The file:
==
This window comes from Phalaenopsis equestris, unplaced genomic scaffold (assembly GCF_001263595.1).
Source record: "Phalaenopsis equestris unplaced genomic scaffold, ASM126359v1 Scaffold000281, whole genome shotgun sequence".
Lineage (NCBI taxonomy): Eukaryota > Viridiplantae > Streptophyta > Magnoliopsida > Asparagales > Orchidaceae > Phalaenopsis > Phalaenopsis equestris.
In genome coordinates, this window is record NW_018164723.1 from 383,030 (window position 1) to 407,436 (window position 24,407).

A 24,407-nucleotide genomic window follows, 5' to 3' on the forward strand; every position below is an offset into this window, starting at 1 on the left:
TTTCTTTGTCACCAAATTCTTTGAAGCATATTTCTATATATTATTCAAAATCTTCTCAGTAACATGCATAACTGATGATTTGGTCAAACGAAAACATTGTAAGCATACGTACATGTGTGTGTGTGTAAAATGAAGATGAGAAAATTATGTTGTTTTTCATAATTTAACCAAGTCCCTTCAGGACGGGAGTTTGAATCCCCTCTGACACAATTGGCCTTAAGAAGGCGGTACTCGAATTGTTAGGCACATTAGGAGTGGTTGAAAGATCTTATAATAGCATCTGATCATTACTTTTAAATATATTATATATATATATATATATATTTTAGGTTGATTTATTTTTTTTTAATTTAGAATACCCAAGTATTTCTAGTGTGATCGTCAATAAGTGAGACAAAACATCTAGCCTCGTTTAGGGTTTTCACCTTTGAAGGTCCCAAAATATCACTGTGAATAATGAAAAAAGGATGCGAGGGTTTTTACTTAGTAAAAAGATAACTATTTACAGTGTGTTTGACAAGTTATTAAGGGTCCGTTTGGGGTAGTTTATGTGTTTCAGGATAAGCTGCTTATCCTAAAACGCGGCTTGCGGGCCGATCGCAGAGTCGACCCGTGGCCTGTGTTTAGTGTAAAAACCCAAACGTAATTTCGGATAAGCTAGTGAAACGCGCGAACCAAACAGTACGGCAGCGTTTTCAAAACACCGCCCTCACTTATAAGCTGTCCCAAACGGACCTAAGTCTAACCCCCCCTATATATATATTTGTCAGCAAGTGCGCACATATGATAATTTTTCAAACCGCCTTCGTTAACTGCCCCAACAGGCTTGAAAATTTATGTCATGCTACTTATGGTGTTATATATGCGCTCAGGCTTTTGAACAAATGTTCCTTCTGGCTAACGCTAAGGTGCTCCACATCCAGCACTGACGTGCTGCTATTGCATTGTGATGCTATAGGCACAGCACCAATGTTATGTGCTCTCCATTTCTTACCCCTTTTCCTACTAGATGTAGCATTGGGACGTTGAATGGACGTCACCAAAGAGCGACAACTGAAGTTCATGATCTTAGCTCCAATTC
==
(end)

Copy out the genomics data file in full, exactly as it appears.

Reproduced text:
This window comes from Phalaenopsis equestris, unplaced genomic scaffold (assembly GCF_001263595.1).
Source record: "Phalaenopsis equestris unplaced genomic scaffold, ASM126359v1 Scaffold000281, whole genome shotgun sequence".
Lineage (NCBI taxonomy): Eukaryota > Viridiplantae > Streptophyta > Magnoliopsida > Asparagales > Orchidaceae > Phalaenopsis > Phalaenopsis equestris.
In genome coordinates, this window is record NW_018164723.1 from 383,030 (window position 1) to 407,436 (window position 24,407).

A 24,407-nucleotide genomic window follows, 5' to 3' on the forward strand; every position below is an offset into this window, starting at 1 on the left:
TTTCTTTGTCACCAAATTCTTTGAAGCATATTTCTATATATTATTCAAAATCTTCTCAGTAACATGCATAACTGATGATTTGGTCAAACGAAAACATTGTAAGCATACGTACATGTGTGTGTGTGTAAAATGAAGATGAGAAAATTATGTTGTTTTTCATAATTTAACCAAGTCCCTTCAGGACGGGAGTTTGAATCCCCTCTGACACAATTGGCCTTAAGAAGGCGGTACTCGAATTGTTAGGCACATTAGGAGTGGTTGAAAGATCTTATAATAGCATCTGATCATTACTTTTAAATATATTATATATATATATATATATATTTTAGGTTGATTTATTTTTTTTTAATTTAGAATACCCAAGTATTTCTAGTGTGATCGTCAATAAGTGAGACAAAACATCTAGCCTCGTTTAGGGTTTTCACCTTTGAAGGTCCCAAAATATCACTGTGAATAATGAAAAAAGGATGCGAGGGTTTTTACTTAGTAAAAAGATAACTATTTACAGTGTGTTTGACAAGTTATTAAGGGTCCGTTTGGGGTAGTTTATGTGTTTCAGGATAAGCTGCTTATCCTAAAACGCGGCTTGCGGGCCGATCGCAGAGTCGACCCGTGGCCTGTGTTTAGTGTAAAAACCCAAACGTAATTTCGGATAAGCTAGTGAAACGCGCGAACCAAACAGTACGGCAGCGTTTTCAAAACACCGCCCTCACTTATAAGCTGTCCCAAACGGACCTAAGTCTAACCCCCCCTATATATATATTTGTCAGCAAGTGCGCACATATGATAATTTTTCAAACCGCCTTCGTTAACTGCCCCAACAGGCTTGAAAATTTATGTCATGCTACTTATGGTGTTATATATGCGCTCAGGCTTTTGAACAAATGTTCCTTCTGGCTAACGCTAAGGTGCTCCACATCCAGCACTGACGTGCTGCTATTGCATTGTGATGCTATAGGCACAGCACCAATGTTATGTGCTCTCCATTTCTTACCCCTTTTCCTACTAGATGTAGCATTGGGACGTTGAATGGACGTCACCAAAGAGCGACAACTGAAGTTCATGATCTTAGCTCCAATTC